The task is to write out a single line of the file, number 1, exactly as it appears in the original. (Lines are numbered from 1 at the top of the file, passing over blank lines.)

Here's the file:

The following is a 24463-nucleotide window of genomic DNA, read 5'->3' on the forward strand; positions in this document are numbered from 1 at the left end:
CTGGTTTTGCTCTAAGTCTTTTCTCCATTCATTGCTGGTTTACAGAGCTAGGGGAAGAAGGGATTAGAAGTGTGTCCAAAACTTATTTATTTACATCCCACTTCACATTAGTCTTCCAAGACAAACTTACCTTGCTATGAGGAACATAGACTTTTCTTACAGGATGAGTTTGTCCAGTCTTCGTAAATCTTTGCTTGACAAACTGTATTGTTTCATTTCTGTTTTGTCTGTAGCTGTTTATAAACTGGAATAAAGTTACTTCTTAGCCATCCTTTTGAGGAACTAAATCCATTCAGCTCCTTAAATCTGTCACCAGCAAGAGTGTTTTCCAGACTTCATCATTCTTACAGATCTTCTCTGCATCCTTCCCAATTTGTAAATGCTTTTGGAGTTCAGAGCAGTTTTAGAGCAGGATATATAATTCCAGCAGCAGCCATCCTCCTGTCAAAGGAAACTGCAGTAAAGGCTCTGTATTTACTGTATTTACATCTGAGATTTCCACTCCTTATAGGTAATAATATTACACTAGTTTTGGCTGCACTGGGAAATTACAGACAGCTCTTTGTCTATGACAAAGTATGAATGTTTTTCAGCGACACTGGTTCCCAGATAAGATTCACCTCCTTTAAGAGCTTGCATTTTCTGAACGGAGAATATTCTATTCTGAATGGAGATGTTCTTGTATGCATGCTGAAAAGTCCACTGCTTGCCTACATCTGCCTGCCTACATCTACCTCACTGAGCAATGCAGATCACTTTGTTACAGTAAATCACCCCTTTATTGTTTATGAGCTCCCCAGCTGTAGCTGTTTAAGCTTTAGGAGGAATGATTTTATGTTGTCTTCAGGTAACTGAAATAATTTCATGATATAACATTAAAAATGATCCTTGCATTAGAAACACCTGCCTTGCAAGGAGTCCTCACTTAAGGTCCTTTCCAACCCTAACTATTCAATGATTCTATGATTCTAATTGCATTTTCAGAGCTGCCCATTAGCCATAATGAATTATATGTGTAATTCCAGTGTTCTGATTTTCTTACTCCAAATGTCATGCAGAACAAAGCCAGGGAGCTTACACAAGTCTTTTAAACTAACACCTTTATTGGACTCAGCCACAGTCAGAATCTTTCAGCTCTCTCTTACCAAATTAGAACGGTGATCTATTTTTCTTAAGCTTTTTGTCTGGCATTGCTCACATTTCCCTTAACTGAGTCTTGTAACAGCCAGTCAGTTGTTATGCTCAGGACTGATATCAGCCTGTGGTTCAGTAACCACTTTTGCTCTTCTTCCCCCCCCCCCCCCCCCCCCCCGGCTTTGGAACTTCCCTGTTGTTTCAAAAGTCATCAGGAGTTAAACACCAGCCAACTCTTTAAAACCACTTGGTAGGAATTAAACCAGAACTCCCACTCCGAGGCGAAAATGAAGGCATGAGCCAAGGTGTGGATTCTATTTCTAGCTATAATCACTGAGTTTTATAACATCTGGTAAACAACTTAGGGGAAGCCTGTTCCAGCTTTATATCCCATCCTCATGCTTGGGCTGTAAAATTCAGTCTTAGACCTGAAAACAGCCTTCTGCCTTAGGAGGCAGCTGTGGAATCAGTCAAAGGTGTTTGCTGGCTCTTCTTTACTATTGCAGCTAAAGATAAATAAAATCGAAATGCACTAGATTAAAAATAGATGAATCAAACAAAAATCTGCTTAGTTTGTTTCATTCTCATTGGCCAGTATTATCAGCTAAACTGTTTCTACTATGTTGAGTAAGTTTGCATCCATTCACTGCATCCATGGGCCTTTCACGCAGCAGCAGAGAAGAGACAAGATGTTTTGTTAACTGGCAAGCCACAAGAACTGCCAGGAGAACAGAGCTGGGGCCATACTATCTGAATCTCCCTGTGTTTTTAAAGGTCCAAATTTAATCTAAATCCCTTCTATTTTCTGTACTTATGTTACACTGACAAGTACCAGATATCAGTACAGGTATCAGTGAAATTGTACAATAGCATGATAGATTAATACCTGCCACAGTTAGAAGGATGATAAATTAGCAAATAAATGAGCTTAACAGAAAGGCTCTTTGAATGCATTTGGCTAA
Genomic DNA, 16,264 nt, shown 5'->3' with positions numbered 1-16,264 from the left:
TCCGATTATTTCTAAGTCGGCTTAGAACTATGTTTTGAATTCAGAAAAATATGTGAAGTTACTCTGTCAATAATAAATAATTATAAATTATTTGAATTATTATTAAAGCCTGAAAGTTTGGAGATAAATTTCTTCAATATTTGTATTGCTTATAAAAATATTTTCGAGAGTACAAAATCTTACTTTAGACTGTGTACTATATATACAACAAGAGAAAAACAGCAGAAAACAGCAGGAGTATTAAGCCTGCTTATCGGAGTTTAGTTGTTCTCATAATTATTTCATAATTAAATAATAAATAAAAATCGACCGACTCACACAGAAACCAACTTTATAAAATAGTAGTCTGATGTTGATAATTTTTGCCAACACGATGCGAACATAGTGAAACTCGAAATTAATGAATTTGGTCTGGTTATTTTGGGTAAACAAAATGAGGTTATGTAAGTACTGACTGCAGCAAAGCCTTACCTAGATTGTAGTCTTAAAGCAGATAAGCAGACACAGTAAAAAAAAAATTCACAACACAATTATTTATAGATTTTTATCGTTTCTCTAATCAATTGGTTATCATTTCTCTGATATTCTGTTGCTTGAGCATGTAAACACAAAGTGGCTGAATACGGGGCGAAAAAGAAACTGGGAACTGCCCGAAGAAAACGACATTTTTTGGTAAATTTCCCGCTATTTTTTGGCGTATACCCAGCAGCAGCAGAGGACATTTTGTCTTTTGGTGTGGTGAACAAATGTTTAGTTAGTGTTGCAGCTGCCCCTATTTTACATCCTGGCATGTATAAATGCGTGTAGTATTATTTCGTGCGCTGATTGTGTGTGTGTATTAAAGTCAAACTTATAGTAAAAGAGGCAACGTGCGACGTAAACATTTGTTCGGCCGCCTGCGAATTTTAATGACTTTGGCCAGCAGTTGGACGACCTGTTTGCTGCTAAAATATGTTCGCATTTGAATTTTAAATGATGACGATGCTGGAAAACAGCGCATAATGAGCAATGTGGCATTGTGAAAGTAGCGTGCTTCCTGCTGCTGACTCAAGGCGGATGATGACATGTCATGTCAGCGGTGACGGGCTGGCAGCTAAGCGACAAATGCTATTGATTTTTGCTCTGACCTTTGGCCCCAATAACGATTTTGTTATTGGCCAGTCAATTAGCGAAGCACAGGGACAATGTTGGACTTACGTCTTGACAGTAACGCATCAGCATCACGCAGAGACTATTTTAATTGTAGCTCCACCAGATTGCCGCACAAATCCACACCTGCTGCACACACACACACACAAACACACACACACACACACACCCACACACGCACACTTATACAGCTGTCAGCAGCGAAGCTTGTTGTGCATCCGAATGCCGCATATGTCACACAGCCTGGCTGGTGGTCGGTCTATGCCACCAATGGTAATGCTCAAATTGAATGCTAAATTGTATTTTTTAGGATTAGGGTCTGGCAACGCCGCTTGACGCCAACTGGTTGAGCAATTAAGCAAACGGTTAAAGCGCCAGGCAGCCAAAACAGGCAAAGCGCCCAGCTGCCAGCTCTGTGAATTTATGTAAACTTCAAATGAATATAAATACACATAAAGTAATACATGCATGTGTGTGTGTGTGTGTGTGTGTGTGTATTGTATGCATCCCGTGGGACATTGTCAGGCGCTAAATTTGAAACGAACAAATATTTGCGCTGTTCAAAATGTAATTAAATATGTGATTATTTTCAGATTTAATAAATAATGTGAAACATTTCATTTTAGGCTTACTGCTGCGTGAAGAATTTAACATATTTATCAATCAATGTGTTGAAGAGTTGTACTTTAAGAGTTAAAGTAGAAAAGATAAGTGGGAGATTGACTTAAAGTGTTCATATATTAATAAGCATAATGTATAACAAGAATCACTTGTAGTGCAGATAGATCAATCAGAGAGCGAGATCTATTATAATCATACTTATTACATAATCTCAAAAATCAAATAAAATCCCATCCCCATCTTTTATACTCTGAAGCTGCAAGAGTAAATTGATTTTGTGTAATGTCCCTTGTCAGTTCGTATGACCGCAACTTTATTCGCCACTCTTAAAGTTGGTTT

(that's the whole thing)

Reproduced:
The following is a 24463-nucleotide window of genomic DNA, read 5'->3' on the forward strand; positions in this document are numbered from 1 at the left end: